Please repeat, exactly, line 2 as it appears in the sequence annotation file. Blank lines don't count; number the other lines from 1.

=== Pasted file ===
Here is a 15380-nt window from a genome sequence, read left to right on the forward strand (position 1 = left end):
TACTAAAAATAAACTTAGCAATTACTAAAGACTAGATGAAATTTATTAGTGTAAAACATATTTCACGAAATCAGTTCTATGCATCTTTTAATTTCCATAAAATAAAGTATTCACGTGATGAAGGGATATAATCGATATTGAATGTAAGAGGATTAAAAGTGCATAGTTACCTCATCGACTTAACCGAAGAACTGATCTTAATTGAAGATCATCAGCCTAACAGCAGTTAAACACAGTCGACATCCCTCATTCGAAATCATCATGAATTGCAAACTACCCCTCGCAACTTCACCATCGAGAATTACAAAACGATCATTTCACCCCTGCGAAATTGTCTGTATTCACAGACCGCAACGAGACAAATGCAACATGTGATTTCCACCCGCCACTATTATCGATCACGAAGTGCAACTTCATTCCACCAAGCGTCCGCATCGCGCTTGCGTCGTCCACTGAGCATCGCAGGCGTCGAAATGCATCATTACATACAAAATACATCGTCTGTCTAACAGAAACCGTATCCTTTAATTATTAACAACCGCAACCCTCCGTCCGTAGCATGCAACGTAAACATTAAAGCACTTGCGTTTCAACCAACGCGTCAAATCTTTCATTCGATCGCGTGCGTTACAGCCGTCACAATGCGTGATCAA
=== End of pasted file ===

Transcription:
TACTAAAAATAAACTTAGCAATTACTAAAGACTAGATGAAATTTATTAGTGTAAAACATATTTCACGAAATCAGTTCTATGCATCTTTTAATTTCCATAAAATAAAGTATTCACGTGATGAAGGGATATAATCGATATTGAATGTAAGAGGATTAAAAGTGCATAGTTACCTCATCGACTTAACCGAAGAACTGATCTTAATTGAAGATCATCAGCCTAACAGCAGTTAAACACAGTCGACATCCCTCATTCGAAATCATCATGAATTGCAAACTACCCCTCGCAACTTCACCATCGAGAATTACAAAACGATCATTTCACCCCTGCGAAATTGTCTGTATTCACAGACCGCAACGAGACAAATGCAACATGTGATTTCCACCCGCCACTATTATCGATCACGAAGTGCAACTTCATTCCACCAAGCGTCCGCATCGCGCTTGCGTCGTCCACTGAGCATCGCAGGCGTCGAAATGCATCATTACATACAAAATACATCGTCTGTCTAACAGAAACCGTATCCTTTAATTATTAACAACCGCAACCCTCCGTCCGTAGCATGCAACGTAAACATTAAAGCACTTGCGTTTCAACCAACGCGTCAAATCTTTCATTCGATCGCGTGCGTTACAGCCGTCACAATGCGTGATCAA